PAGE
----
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Keeping The Flame

I'm in Saint Lo. Some of you know what that means, some don't. I'm in Normandy. In a shitty hotel, sharing a room with my son. He's 11. Wife and daughter down the hall.

Today we went to Mont Saint Michel. Tomorrow, Omaha Beach.

So to prepare, to "home school," I watch The Longest Day with The Boy -- with occasional pedantic interjections from Dad. The Boy gets the outlines. He gets none of the emotion. He's very smart but he doesn't get it. I guess I wouldn't have, either, when I was 11.

And do I get it? I don't understand what it meant to the men who are buried at the cemetery we'll visit tomorrow. I don't understand what it was like to be on that beach. But I have some notion of what it means in macrocosm.

I'm an American. Also, ethnically at least, a Jew. I know what they did for me, all those guys buried beneath those marble crosses and stars of David.

My Jewish-American son and Chinese-American daughter want to know if they can go in the water, get their feet wet on Omaha Beach. That's their primary concern, despite my best efforts to ram history down their throats.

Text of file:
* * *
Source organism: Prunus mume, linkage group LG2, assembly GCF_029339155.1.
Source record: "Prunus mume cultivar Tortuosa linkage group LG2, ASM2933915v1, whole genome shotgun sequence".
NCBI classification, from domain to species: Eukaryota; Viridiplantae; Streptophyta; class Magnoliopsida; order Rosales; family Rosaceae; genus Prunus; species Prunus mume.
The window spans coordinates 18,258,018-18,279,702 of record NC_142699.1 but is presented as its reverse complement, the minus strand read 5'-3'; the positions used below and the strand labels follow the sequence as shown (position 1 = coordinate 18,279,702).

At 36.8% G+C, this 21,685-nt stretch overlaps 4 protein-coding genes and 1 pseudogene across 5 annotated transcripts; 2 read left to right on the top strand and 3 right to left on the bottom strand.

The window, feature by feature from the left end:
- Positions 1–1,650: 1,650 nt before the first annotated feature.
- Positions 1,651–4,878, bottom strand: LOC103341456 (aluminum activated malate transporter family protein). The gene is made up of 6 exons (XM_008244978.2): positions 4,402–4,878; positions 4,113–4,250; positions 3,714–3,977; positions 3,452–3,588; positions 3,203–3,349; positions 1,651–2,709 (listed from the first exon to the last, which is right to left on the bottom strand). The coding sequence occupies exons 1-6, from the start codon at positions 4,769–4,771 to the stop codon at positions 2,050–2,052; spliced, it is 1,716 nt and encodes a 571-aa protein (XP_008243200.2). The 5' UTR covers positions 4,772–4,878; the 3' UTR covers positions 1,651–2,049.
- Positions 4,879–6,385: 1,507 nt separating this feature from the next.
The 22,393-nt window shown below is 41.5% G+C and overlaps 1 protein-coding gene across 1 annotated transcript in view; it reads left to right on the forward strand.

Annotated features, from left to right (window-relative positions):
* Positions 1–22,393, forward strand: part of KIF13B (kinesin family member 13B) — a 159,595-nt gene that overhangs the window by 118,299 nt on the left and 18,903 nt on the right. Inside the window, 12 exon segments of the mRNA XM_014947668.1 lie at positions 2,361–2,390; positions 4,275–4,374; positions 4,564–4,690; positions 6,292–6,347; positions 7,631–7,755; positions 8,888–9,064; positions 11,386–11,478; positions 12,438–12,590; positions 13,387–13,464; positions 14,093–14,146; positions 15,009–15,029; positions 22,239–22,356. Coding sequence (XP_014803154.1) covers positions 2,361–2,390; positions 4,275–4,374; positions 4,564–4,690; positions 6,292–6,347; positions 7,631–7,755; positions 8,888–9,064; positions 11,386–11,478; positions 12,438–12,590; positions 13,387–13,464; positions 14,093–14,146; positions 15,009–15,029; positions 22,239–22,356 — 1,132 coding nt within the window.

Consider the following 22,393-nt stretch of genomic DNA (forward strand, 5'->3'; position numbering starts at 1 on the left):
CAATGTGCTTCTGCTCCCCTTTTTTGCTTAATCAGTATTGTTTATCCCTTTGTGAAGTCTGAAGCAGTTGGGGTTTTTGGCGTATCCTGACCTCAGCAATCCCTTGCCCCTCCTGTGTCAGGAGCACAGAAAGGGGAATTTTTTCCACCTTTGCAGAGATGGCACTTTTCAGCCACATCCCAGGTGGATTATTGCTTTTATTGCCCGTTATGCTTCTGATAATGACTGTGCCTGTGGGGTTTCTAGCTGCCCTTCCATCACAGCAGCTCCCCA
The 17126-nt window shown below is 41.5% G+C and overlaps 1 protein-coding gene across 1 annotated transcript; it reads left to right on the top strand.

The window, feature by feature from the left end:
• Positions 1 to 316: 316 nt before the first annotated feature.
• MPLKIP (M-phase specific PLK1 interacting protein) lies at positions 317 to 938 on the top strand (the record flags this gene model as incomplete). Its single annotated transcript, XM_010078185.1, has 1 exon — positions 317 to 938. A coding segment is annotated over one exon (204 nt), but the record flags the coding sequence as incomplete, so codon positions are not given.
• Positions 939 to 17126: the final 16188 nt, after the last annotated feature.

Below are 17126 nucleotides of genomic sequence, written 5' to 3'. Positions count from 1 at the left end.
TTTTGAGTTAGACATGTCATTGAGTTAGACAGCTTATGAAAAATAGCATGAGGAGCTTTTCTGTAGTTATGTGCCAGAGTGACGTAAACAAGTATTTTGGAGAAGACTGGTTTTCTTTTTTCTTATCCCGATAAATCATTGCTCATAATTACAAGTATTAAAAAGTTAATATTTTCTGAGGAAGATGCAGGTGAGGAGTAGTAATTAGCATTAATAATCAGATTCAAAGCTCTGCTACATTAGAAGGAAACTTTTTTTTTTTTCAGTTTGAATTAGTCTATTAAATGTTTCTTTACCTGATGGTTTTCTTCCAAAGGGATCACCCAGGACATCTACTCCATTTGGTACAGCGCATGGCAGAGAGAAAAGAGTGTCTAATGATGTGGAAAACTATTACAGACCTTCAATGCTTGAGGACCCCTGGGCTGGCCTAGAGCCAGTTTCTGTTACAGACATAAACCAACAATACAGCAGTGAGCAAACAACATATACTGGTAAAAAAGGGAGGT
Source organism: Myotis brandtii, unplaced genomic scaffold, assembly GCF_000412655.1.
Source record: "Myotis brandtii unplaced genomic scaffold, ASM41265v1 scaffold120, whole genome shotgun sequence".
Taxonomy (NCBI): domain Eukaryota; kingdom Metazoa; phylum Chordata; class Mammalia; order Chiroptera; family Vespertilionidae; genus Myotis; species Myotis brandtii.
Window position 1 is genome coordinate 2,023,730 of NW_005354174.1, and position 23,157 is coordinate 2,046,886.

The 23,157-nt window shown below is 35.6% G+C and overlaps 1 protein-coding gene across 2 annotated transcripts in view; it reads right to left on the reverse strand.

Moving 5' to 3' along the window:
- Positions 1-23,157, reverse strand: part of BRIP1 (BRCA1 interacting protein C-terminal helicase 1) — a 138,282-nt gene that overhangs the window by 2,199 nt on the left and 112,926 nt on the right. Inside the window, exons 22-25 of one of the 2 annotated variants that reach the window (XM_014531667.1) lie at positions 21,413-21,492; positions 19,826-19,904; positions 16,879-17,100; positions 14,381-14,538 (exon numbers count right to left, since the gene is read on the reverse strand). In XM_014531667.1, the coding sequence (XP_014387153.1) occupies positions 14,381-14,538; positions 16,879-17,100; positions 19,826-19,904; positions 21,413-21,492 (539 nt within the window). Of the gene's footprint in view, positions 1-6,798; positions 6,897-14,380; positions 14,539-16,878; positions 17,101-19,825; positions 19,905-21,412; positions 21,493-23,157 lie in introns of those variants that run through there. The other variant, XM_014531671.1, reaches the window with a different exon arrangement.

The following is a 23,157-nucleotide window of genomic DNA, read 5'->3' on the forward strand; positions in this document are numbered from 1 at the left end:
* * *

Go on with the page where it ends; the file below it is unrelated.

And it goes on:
So, I wonder. Is that a good thing or bad? Should a kid know the price that was paid? Or should they be free to be, as kids usually are, oblivious. And focused, in kid-like way, on their own Very Important Agenda?

Did those men buried beneath those crosses and stars die so my kids could understand their sacrifice? Or so that they could focus on whether Mom and Dad would let them splash in the water that was stained with brave men's blood?

This place weighs on me. I live because they died. And my kids? Well, they're kids.

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“Keeping The Flame”

  1. Anonymous MiM Says:

    Let them be kids. Before you know it they will be on their own in the "real world". In time they will better understand the reasons these brave men sacrificed their lives. What's important is that you gave them the opportunity to see Omaha Beach and "get their feet wet" along the way. Sometimes the answer is revealed in the question.